What is Restorative Yoga?

What is Restorative Yoga?

Published September 9th, 2019 By Jo Stewart

Restorative yoga is a beautiful practice of deep rest with many benefits for mind and body. Nicole Blyth describes it as ‘the perfect antidote to hectic modern day living’ - which sounds like something we can all use!

At Garden of Yoga we are passionate about sharing yoga in a way that is nurturing, accessible and helpful for all people, so we are very excited to host Nicole’s Restorative Yoga Workshop here on October 20th, and I also wanted to ask her some questions to find out more about this wonderful practice.

How has this practice changed your life?

Wow, that’s a big question. Restorative yoga has changed my life by providing me with a sustainable antidote for living in this fast paced western world, where busyness is all pervasive and considered a badge of honour of sorts. I am someone with an A type personality, who in the past, would get stuck on a treadmill of “doing” until I eventually fell off, exhausted with no sustainable way to manage my energy once I got back on. I discovered restorative yoga during my recovery from my second bout of glandular fever when I was 40 and parenting a 2 year old. It was and still is, a practice that I can turn up for that supports my body and my mind to slow down and where I can experience deep rest. I often emerge from a practice feeling more rejuvenated than after a night’s sleep. It allows me to sustainably manage my energy levels, my mood, my health and how I relate to others. I think that’s pretty life changing☺.

Do people ever tell you they would get bored staying in a gentle posture for a long time?

No one has said that to me, more often than not I get people telling me that the idea of resting, supported by props and having to do nothing actually sounds like something they need…ironically they also tend to tell me that they don’t have time to do it. I don’t think we are very good at prioritising rest, it’s still seen as indulgent or even lazy. Having said that, there are people who do come to class and who may find it a bit challenging to settle and they may become restless or slightly agitated.

What is your response?

I like to remind people that it is a practice and if you’re not familiar with the practice of pausing to rest, sometimes restlessness or agitation can arise – this is normal. It may sound silly but it can take time to learn how to rest. Our world is fast paced and many of us are more familiar with being in a state of low level hyper vigilance than of being in rest. However, for most of us, once the conditions have been created (a safe space, time, warmth, comfort, stillness and an element of darkness) the body knows how to rest and gradually the parasympathetic nervous system can come into dominance. This rest and digest response is where we restore the functioning of our bodies systems and where we can heal. There’s nothing better than when someone tells me after a practice that they had no idea they could experience such a deep level of rest.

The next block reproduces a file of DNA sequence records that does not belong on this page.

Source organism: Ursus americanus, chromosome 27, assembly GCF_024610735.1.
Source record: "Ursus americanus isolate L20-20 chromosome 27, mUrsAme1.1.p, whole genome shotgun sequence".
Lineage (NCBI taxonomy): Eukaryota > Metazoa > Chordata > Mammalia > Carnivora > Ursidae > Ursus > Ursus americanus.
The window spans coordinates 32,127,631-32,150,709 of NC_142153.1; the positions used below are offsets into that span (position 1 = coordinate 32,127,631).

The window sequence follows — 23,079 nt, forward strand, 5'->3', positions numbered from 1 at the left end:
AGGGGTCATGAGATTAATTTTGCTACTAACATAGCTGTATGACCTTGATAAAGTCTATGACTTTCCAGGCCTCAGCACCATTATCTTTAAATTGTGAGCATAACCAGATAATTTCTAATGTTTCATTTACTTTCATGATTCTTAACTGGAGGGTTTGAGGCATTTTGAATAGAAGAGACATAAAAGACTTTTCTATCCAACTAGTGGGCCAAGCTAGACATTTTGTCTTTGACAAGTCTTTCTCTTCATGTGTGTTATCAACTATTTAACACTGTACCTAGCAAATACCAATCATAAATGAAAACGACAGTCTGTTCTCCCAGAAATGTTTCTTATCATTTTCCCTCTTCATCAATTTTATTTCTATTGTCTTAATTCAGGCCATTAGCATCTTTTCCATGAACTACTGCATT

Do you have strategies for calming the mind for people who struggle with this aspect of the practice?

Yes. I try to pre-empt restlessness by starting a class or workshop with some gentle, accessible movement and a breathing practice to transition into a slower more interoceptive way of being. All students are encouraged to raise a hand to seek assistance at any time during the practice. They may need assistance with the physical set up of their props so they are super comfy, or perhaps with some guidance to assist them to anchor their mind to a point of subtle focus which is more often than not simply bringing awareness back to the breath. Gentle verbal guidance is given intermittently throughout the practice, however gradually we build up to spending more time unguided. Whilst it can be helpful to be in stillness and to explore aspects of restlessness within a practice, I encourage students to give themselves full permission to move if they need to and to be comfortable, it’s their practice after all.

What health conditions might restorative yoga be helpful for?

Restorative yoga can be helpful for people experiencing stress, insomnia and fatigue, including those managing chronic energy depleting conditions such as chronic fatigue syndrome (CFS), adrenal fatigue and Crohn’s disease. Parents with children of any age who are experiencing postnatal depletion and are tired all the time can find it beneficial and it is wonderful in assisting people to optimise their immune response and to assist in the healing process. I also have a lot of students who attend my workshops and some who have developed their own restorative yoga home practice to manage their anxiety.

You can find out more about Nicole's Restorative Yoga Workshop here

Read more about Go Slow Yoga here

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